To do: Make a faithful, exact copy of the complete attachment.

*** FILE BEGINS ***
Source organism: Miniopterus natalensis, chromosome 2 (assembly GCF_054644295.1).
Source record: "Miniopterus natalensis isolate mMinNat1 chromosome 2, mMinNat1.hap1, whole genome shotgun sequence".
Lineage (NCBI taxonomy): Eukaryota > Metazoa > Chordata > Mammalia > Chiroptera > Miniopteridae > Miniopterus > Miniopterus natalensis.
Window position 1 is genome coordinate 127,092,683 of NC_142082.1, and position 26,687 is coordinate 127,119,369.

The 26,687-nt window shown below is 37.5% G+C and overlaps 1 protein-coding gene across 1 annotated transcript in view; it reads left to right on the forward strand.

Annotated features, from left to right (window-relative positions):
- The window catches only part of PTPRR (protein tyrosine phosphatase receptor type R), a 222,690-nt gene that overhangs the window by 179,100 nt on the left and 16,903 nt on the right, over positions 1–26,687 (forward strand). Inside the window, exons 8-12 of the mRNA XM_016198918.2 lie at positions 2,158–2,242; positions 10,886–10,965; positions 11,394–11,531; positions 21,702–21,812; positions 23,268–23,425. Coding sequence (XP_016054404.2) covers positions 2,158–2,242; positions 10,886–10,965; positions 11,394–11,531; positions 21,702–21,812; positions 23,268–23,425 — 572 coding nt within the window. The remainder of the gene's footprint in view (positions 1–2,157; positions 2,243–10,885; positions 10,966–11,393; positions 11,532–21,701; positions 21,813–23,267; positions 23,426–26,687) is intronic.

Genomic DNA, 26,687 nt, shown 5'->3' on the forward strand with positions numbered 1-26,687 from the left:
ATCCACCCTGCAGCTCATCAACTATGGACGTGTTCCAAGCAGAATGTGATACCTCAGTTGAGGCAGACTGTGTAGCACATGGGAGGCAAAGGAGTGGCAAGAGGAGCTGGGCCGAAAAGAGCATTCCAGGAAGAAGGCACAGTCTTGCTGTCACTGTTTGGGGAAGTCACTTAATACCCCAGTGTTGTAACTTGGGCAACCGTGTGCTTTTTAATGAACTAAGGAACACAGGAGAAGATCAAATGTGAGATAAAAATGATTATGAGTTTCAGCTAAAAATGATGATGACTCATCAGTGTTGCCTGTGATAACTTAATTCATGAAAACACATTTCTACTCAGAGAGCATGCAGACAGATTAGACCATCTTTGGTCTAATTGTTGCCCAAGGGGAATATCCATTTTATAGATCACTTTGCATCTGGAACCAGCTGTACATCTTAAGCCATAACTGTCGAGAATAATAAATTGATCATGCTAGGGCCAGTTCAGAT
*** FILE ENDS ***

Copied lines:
Source organism: Miniopterus natalensis, chromosome 2 (assembly GCF_054644295.1).
Source record: "Miniopterus natalensis isolate mMinNat1 chromosome 2, mMinNat1.hap1, whole genome shotgun sequence".
Lineage (NCBI taxonomy): Eukaryota > Metazoa > Chordata > Mammalia > Chiroptera > Miniopteridae > Miniopterus > Miniopterus natalensis.
Window position 1 is genome coordinate 127,092,683 of NC_142082.1, and position 26,687 is coordinate 127,119,369.

The 26,687-nt window shown below is 37.5% G+C and overlaps 1 protein-coding gene across 1 annotated transcript in view; it reads left to right on the forward strand.

Annotated features, from left to right (window-relative positions):
- The window catches only part of PTPRR (protein tyrosine phosphatase receptor type R), a 222,690-nt gene that overhangs the window by 179,100 nt on the left and 16,903 nt on the right, over positions 1–26,687 (forward strand). Inside the window, exons 8-12 of the mRNA XM_016198918.2 lie at positions 2,158–2,242; positions 10,886–10,965; positions 11,394–11,531; positions 21,702–21,812; positions 23,268–23,425. Coding sequence (XP_016054404.2) covers positions 2,158–2,242; positions 10,886–10,965; positions 11,394–11,531; positions 21,702–21,812; positions 23,268–23,425 — 572 coding nt within the window. The remainder of the gene's footprint in view (positions 1–2,157; positions 2,243–10,885; positions 10,966–11,393; positions 11,532–21,701; positions 21,813–23,267; positions 23,426–26,687) is intronic.

Genomic DNA, 26,687 nt, shown 5'->3' on the forward strand with positions numbered 1-26,687 from the left:
ATCCACCCTGCAGCTCATCAACTATGGACGTGTTCCAAGCAGAATGTGATACCTCAGTTGAGGCAGACTGTGTAGCACATGGGAGGCAAAGGAGTGGCAAGAGGAGCTGGGCCGAAAAGAGCATTCCAGGAAGAAGGCACAGTCTTGCTGTCACTGTTTGGGGAAGTCACTTAATACCCCAGTGTTGTAACTTGGGCAACCGTGTGCTTTTTAATGAACTAAGGAACACAGGAGAAGATCAAATGTGAGATAAAAATGATTATGAGTTTCAGCTAAAAATGATGATGACTCATCAGTGTTGCCTGTGATAACTTAATTCATGAAAACACATTTCTACTCAGAGAGCATGCAGACAGATTAGACCATCTTTGGTCTAATTGTTGCCCAAGGGGAATATCCATTTTATAGATCACTTTGCATCTGGAACCAGCTGTACATCTTAAGCCATAACTGTCGAGAATAATAAATTGATCATGCTAGGGCCAGTTCAGAT